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- Inadequate sampling – a...
Inadequate sampling – a major source of inaccurate mycotoxin data
The importance of following a well-developed sampling plan, prior to mycotoxin analysis of food and feed is well recognised. It is accepted that regardless of the effort that goes into ensuring the accuracy of a mycotoxin test, the result is only as good as the sample that has been taken. Mycotoxins, in particular aflatoxins, are heterogeneously distributed in individual units of a commodity. Thus, a batch of peanuts may have some individual kernels that are highly contaminated, whilst the majority only have low or no detectable contamination. The total sample weight taken for analysis needs to be sufficiently large to be representative of a lot and needs to be made up of numerous sub-samples taken systematically.
A considerable amount of work has been conducted to develop reliable statistically based sampling plans that take into account the sizes of individual units of a lot and the overall weight of the lot itself. EC Regulation 401/2006 (amended in 2010 & 2014) lays down methods of sampling for official control purposes. For example, for a lot of dried figs of 15 – 30 tonnes, an aggregate sample of 30 kg should be taken comprising of 100 sub-samples. This is an extreme example due to the large size (weight) of individual dried figs. In contrast, for a lot of 500 tonnes of cereals, an aggregate sample weight of only 10 kg is required, although again made up of 100 sub-samples.
Despite the material cost of aggregate samples of high value commodities such as spices, dried fruit and figs, there is also a significant labour cost involved in conducting the sampling, particularly if the commodity is already packaged and palleted in a container for transport. Once a sample of 10 – 30 kg is sent to a testing facility it needs to be broken down to small particle sizes by milling or mincing. The sample then needs to be thoroughly homogenised, preferably using a slurry technique, before taking representative samples for extraction prior to mycotoxin analysis. It is probably no surprise that these sampling protocols are frequently ignored and there are resulting disputes as to the actual mycotoxin levels. If both parties monitoring the same consignment do not follow the same sampling plan, it is almost inevitable there will be disagreement about whether mycotoxin levels are below or exceed maximum regulatory limits.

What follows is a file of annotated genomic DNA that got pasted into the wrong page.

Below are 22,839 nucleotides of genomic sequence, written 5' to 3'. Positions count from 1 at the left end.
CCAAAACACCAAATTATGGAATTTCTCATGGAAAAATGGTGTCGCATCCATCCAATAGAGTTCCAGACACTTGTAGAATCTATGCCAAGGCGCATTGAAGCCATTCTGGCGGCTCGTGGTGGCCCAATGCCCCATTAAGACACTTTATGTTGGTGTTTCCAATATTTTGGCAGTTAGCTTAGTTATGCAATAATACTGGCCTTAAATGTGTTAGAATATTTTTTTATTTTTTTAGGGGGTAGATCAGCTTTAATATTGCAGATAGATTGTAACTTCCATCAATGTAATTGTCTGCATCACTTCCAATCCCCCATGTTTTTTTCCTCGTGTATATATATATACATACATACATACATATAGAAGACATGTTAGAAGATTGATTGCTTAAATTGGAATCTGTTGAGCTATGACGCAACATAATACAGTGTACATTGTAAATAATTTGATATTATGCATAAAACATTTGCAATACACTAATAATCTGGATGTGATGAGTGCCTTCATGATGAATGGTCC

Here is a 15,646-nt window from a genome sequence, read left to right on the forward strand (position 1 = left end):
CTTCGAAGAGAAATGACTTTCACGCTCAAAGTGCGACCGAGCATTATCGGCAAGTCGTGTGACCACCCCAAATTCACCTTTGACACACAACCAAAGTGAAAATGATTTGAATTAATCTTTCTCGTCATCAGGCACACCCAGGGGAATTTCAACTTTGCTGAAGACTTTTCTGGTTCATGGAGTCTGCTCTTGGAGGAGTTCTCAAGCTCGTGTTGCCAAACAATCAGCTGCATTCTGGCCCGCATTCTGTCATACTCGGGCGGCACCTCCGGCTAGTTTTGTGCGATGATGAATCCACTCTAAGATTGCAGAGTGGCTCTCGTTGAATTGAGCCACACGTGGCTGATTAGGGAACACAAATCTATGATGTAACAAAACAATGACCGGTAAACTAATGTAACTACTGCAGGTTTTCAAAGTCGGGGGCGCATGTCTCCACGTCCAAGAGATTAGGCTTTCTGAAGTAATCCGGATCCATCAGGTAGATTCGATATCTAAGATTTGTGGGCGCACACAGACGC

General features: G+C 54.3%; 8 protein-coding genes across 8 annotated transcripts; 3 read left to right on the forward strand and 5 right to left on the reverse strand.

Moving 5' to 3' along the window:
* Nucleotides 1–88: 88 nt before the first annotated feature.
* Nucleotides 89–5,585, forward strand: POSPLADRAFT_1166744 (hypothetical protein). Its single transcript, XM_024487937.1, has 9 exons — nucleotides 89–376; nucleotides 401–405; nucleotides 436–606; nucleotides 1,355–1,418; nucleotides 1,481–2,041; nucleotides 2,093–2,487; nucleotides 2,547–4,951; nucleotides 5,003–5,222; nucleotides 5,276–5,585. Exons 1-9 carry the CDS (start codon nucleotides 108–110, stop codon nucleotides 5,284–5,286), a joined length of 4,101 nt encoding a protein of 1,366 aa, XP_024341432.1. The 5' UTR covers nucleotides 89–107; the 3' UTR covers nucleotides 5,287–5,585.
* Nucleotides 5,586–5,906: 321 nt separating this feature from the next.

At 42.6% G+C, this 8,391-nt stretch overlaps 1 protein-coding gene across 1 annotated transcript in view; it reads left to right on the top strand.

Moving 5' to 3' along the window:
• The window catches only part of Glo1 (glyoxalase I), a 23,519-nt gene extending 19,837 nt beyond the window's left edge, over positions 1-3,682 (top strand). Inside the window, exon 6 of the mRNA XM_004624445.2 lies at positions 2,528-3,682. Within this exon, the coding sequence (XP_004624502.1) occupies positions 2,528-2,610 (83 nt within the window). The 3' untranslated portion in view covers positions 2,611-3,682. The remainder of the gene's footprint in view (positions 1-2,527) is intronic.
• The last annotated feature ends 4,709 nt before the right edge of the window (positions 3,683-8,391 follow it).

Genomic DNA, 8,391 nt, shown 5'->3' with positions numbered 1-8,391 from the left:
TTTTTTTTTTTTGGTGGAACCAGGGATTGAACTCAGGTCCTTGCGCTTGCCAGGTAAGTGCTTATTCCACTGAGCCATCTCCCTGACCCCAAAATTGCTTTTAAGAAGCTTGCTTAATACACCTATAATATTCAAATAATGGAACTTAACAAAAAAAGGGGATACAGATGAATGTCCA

Recent work was conducted as part of the EU Horizon 2020 MycoKey project and published in the journal Toxins to find more cost-effective sampling strategies. The project evaluated the applicability at industrial scale of dust sampling to detect multiple mycotoxins in grains using deoxynivalenol (DON) as the targeted mycotoxin. Dust is generated by particle abrasion or friction between grains when cereals are being moved or transferred, and it accumulates in mills and storage facilities. Dust of chosen particle sizes can be easily collected and although there is some correlation between DON levels in dust and grains, further validation is still required. A recent review in Toxins discussed maize sampling for aflatoxin analysis. The review has critically examined regulatory sampling plans in different jurisdictions and provides important information on neglected areas such as methods and equipment needed for incremental sampling. The review concludes that sampling is the major source of error in aflatoxin testing, and it is the most important factor for obtaining reliable results. Insufficient sampling procedures can lead to false negatives and false positives, and result in high economic impacts and health risks.